Recently, I conducted some in-depth farmer interviews around Hyderbad, Pakistan and learned about some pretty interesting innovations that are happening on the ground. Keep in mind that these are not college-educated individuals; most have not even finished high school. What I saw was human ingenuity in its purest sense. At the end of the day, I found myself leaving inspired by their inventiveness and creativity.
Agriculture is extremely risky. There are so many things that can go wrong: bad seed, no water, pest attack, fake fertilizer, bad weather, no transportation to market, etc. Price fluctuations are also quite common. This means that a farmer may spend Rs. 25,000 (USD $315) or more on inputs (seed, fertilizer, pesticide, etc.) and land preparation (tractor rental, laborer wages, etc.) just to find out at the end of the season that the price of his crop is so low that he will make a loss. He borrowed money at the beginning of the season from an arti (money lender) at a rate of 120% annual interest and now is even further in debt.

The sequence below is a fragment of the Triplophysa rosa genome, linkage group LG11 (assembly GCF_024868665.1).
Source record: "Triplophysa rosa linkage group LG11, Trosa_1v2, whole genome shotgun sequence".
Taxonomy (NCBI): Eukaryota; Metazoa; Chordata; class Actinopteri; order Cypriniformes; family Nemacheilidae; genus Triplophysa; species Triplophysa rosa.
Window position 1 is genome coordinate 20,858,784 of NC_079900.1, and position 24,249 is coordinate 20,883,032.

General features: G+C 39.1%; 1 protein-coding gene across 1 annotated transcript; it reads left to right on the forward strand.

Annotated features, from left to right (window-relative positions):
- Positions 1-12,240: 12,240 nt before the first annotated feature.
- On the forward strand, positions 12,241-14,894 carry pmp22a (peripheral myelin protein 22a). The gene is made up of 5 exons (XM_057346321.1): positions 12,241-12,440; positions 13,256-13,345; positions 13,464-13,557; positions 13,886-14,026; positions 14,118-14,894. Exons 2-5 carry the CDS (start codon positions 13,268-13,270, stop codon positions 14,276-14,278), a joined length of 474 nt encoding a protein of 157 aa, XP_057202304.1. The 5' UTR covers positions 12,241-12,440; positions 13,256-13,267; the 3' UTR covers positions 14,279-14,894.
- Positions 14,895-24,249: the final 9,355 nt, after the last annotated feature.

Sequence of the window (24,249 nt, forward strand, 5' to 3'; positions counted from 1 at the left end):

In Pakistan, most farmers grow two crops: cotton (summer) and wheat (winter). We always wondered why both crops were so prevalent and finally realized upon completing our interviews. Firstly, most farmers grow cotton and wheat because the prices are stable. It takes a lot of the guesswork (and risk) from other types of crops that have more volatile prices. Secondly, farmers grow cotton and wheat because they don’t spoil. If you grow vegetables, then you must transport them to the market quickly before they rot. Cotton and wheat, on the other hand, can be stored for a long time and won’t go bad. Probably the most interesting reason for the traditional cotton-wheat rotation is that wheat is a natural life insurance policy. Farmers grow wheat and keep 50-100 munds (1 mund = 40kg) back to ensure that their families have food to eat during the coming year. Usually an average family needs around 50 munds per year, but they keep extra for festivals, weddings, and unforeseen circumstances. No matter what happens in the coming year, the farmer knows that he can provide for his family. A natural insurance policy… that is innovation.
Photo Credit: Joel Montgomery